On the other hand, if you simply mention your theme or the point of your speech at the beginning and never mention it again, it gives your audience the impression that it’s not really that important.

4. Link to your audience’s motivation

After you’ve acknowledged your audience’s common interests in being present, discuss their motivation for being there. Be specific. Using the previous example, if your audience clearly cares about wildlife preservation, discuss what can be done to help save endangered species’ from extinction.

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Don’t just give them cold, hard facts; use the facts to make a point that they can use to better themselves or the world in some way.

5. Entertain them

While not all speeches or presentations are meant to be entertaining in a comedic way, audiences will become thoroughly engaged in anecdotes that relate to the overall theme of the speech. We discussed appealing to emotions, and that’s exactly what a speaker sets out to do when he tells a story from his past or that of a well-known historical figure.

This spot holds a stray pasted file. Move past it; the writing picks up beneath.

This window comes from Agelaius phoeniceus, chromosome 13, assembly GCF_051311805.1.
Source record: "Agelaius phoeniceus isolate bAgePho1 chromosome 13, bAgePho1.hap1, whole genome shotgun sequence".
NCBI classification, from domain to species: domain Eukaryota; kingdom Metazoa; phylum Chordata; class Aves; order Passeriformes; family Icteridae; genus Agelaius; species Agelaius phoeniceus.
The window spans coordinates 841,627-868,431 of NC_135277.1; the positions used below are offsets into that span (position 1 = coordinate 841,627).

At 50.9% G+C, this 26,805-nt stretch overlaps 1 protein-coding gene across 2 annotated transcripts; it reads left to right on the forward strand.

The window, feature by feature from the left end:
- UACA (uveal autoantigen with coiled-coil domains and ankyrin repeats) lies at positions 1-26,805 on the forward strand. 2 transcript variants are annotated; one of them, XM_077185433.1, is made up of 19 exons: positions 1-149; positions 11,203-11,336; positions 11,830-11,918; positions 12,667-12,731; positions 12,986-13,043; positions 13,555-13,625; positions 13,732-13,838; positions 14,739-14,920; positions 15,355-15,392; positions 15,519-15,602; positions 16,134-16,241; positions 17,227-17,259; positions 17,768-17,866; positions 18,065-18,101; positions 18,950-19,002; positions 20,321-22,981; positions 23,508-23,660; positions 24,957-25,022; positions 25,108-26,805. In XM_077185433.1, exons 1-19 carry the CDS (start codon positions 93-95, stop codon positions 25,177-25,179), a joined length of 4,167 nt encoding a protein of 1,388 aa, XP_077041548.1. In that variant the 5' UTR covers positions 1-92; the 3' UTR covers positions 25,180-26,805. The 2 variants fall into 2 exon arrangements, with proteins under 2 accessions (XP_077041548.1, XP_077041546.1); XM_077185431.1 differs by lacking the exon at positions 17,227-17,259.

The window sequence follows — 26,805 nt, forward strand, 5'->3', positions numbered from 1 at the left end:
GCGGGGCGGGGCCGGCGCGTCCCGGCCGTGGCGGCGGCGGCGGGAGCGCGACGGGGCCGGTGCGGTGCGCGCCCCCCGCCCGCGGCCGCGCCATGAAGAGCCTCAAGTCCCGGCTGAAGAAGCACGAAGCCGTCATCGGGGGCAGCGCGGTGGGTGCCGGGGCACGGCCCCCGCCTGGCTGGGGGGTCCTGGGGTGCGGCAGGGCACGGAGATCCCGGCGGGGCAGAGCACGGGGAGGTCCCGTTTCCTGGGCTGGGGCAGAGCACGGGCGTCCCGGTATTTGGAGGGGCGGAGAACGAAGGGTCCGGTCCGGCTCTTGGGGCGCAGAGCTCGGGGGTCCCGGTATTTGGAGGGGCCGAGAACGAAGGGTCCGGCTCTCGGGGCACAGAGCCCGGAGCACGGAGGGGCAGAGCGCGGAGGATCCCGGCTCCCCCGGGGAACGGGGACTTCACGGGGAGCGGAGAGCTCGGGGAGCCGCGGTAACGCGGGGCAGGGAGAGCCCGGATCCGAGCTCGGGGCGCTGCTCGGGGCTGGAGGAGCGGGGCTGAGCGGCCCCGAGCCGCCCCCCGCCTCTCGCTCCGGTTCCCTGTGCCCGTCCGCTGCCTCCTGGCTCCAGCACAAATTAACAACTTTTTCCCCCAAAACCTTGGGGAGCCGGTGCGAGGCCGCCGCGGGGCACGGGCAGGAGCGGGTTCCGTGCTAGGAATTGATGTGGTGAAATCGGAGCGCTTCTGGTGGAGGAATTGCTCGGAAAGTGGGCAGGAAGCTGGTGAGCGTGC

Speakers usually tell more than one story in order to show that the first one they told isn’t simply an anomaly, and that whatever outcome they’re attempting to prove will consistently reoccur, given certain circumstances.

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6. Appeal to loyalty

Just like the musician mentioning the town he’s playing in will get the audience ready to rock, speakers need to appeal to their audience’s loyalty to their country, company, product or cause. Show them how important it is that they’re present and listening to your speech by making your words hit home to each individual.

In doing so, the members of your audience will feel as if you’re speaking directly to them while you’re addressing the entire crowd.

7. Tell them the benefits of the presentation

Early on in your presentation, you should tell your audience exactly what they’ll learn, and exactly how they’ll learn it. Don’t expect them to listen if they don’t have clear-cut information to listen for. On the other hand, if they know what to listen for, they’ll be more apt to stay engaged throughout your entire presentation so they don’t miss anything.

Featured photo credit: Flickr via farm4.staticflickr.com